LOS ANGELES (AP) — The office that manages retirement benefits for California public employees is looking into the validity of pension plans for at least 10 police officers, including four chiefs, who received disability pensions and workers’ compensation settlements when they were forced out of their jobs at the city of Bell, according to a newspaper report.
The California Public Employees Retirement System, or CalPERS, is asking Bell officials to determine whether ousted city manager Robert Rizzo approved retirement deals that boosted payments to those officers, the Los Angeles Times reported on its website Wednesday.
Two former police chiefs told the Times that Rizzo proposed retirement deals to minimize taxes for the retiree and lower payments for the city.
State law allows city councils to approve disability retirements when an on-the-job injury prevents an employee from performing their job. Only half of disability pensions are taxed, while workers’ compensation settlements are tax-free.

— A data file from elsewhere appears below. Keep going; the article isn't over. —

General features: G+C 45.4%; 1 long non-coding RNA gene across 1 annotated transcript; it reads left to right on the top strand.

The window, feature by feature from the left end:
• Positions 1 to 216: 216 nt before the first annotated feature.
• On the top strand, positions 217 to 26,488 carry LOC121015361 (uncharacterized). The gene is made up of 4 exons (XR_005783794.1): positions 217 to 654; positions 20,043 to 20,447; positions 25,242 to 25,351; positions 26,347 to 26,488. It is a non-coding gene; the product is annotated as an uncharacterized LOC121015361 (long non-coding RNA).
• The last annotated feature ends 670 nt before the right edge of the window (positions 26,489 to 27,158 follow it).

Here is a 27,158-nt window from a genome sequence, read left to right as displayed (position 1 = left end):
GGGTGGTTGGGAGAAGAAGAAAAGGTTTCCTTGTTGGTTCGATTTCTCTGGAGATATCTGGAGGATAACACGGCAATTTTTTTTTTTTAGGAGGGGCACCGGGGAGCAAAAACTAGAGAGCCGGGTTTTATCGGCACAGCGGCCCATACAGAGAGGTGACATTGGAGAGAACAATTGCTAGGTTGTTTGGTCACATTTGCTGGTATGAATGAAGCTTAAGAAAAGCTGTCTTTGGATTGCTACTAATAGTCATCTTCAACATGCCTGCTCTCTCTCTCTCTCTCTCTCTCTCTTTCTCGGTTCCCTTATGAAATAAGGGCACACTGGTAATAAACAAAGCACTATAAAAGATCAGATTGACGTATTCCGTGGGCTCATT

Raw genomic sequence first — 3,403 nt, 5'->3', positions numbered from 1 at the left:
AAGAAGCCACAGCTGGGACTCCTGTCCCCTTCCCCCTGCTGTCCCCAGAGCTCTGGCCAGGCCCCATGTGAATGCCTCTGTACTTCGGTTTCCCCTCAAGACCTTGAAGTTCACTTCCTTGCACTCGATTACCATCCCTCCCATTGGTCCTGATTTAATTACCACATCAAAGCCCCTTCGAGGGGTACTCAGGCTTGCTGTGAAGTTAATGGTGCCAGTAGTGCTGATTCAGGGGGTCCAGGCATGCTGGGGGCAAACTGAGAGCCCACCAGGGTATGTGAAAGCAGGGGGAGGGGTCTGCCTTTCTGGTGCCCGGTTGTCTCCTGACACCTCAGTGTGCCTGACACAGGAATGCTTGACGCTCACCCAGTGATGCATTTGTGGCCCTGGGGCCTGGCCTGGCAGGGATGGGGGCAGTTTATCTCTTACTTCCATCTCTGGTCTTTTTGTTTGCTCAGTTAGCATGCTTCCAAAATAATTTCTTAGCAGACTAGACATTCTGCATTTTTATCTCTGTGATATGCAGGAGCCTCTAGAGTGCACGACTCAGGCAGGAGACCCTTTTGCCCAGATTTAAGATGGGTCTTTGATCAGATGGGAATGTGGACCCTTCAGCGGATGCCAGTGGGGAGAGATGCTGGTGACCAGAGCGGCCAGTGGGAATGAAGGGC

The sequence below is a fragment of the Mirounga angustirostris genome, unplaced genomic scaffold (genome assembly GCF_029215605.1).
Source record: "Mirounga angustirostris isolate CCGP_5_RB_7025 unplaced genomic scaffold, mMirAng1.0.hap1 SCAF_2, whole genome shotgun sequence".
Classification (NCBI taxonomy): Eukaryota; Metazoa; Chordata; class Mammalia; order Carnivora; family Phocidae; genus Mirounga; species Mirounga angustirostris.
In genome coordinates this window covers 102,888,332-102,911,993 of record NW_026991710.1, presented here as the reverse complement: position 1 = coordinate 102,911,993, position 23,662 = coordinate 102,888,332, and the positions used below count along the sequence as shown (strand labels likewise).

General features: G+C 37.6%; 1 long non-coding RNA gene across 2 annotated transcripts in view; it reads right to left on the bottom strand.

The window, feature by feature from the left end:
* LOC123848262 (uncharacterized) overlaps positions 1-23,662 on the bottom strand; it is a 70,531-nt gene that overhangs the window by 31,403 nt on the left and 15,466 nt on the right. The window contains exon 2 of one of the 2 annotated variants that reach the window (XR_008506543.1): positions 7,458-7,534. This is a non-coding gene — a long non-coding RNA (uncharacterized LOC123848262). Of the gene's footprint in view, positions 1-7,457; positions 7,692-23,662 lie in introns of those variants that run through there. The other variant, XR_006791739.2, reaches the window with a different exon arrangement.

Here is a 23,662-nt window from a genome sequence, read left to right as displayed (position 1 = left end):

“If Rizzo wanted to get rid of you, he’d make some way to pay you off and make it beneficial for you financially,” said former Chief Andreas Probst, who was granted a $250,000 workers’ compensation settlement and an annual disability retirement of $158,057.
Probst said his retirement was properly handled because he had suffered on-duty injuries in a crash with a drunk driver. But he said Rizzo bundled severance, vacation and sick pay owed to him into the workers’ compensation settlement — a practice that experts said would violate tax codes.
Rizzo’s attorney, James Spertus, said the chiefs’ claims sound “pretty outlandish.”
Rizzo is charged with masterminding a scam in which he paid himself and other top Bell officials massive salaries. Prosecutors say the scheme nearly bankrupted the working-class Los Angeles suburb.
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